Is there life on Mars?
A subglacial lake and groups of ice sheets may hold the key to one of science’s biggest questions
Mars is once again making headlines today after astronomers have found signs of liquid water trapped underneath vast ice sheets located at the southern most point of the planet.
Scientists at the Italian Space Agency have identified a lake, believed to be 12.5 miles in diameter, using the Mars Advanced Radar for Subsurface and Ionosphere Sounding instrument (Marsis).
The discovery follows Nasa locating at least eight ice sheets on the planet’s surface in January, many of which could be easily accessible by future explorers.
What makes the lake and ice sheets so significant is that the hunt for water on Mars has been somewhat “elusive” for researchers around the world, according to Wired.
Not only do the findings suggest that Mars may have contained more water than previously believe, but it also raises the prospect of finding life on the planet.
Have signs of life been found on Mars?
That depends on what a sign of life is. Scientists have not yet found any life form on the red planet, whether that’s intelligent beings, animals or even bacteria.
This could be due to Mars’s atmosphere, which is predominantly carbon dioxide (CO2) and lacks the levels of Nitrogen (N) and oxygen (O2) needed to sustain life as we know it. The planet’s atmosphere also lacks the necessary protection against the Sun’s rays, exposing life forms to “dangerous” levels of radiation, says Business Insider.
While Mars’s surface seems hostile for most creatures found on Earth, there is a chance the red planet may have supported life millions of years ago, evidence of which could be found trapped in ice sheets.
In January, a Nasa satellite orbiting Mars discovered eight sites that appear to have “huge ice deposits”, The Independent reported at the time. These could be easily accessed if humans were to land on them.
While scientists were already aware of the presence of ice, Science Mag says the large sheets are located much closer to the surface than was previously thought.
Why are ice sheets so significant?
It’s widely believed that where there’s water, there’s life - even if the water is frozen.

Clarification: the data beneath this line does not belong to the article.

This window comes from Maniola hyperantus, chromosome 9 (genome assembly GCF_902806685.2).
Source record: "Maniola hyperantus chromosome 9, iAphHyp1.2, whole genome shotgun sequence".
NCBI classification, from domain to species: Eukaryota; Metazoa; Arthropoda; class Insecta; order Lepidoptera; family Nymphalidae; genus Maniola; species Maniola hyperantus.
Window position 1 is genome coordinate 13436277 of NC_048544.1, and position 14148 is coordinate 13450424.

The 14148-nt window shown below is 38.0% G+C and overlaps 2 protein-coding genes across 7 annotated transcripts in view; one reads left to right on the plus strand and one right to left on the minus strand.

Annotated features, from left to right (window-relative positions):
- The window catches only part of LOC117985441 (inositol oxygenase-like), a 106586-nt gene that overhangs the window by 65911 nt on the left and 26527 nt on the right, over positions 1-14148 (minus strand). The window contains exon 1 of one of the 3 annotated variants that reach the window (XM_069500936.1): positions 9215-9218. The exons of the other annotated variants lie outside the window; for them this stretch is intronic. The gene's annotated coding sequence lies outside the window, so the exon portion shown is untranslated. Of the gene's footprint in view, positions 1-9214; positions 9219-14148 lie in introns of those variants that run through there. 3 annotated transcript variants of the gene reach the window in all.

Despite Mars’s hostile atmosphere ruling out any chance of finding life on the planet’s surface, there is hope that small organisms, fossils or even long-dead creates may be frozen in ice.
The most recent finding, however, goes on step further than the discovery of ice sheets in January.
This is because the lake contains running water “similar to lakes that are found beneath Greenland and Antarctic ice sheets on Earth”, CNN reports.
Arizona State University’s research director for space, Tanya Harrison, told The Verge: “Pretty much anywhere there is liquid water on Earth, you find something that’s managed to survive in it.”
Bacteria has been located on Earth in pools of water located under some of the planet’s massive glaciers, the tech site says, so an “underground reservoir” on Mars could offer a scientists a trove of extraterrestrial information.
However, Claire Cousins, an astrobiologist from the University of St Andrews, told the BBC that “it’s plausible that the water may be an extremely cold, concentrated brine, which would be pretty challenging for life.”
How long will it take to get to the lake?
It may be a long time before scientists get to see if anything lives in the subglacial lake on Mars’s south pole.
Speaking to The Guardian, lead researcher at the Italian Space Agency, Roberto Orosei, said: “Getting there and acquiring the final evidence that this is indeed a lake will not be an easy task.”
“It will require flying a robot there which is capable of drilling through 1.5km of ice and this will certainly require some technological developments that at the moment are not available”, he said.
In the meantime, The Guardian says researchers will continue to hunt for more signs of subglacial lakes on Earth’s neighbouring planet.
Could life on Earth originate from Mars?
Perhaps, but this is a hotly-debated topic.
Some scientists suggest that a meteorite from Mars may have impacted on Earth, or vice versa, billions of years ago, potentially contaminating the very early stages of life, says Space.com.
The theory, kick started by Steven Benner, a researcher at The Westheimer Institute for Science in the US.
He claims a very early basic from of DNA believed to be the “building block” of life could only have originated on planets with “highly oxidised molybdenum and boron”, such as Mars, says science news site ExtremeTech.
While the exchange of meteorites between the two planets isn’t entirely far fetched, Space.com says “debates rage over whether or not tiny organisms would be hardy enough to survive the voyage through a freezing, airless, radiation-filled vacuum and kick off life at its new home.”
Perhaps those answers lie frozen in one of the red planet’s growing number of water sources.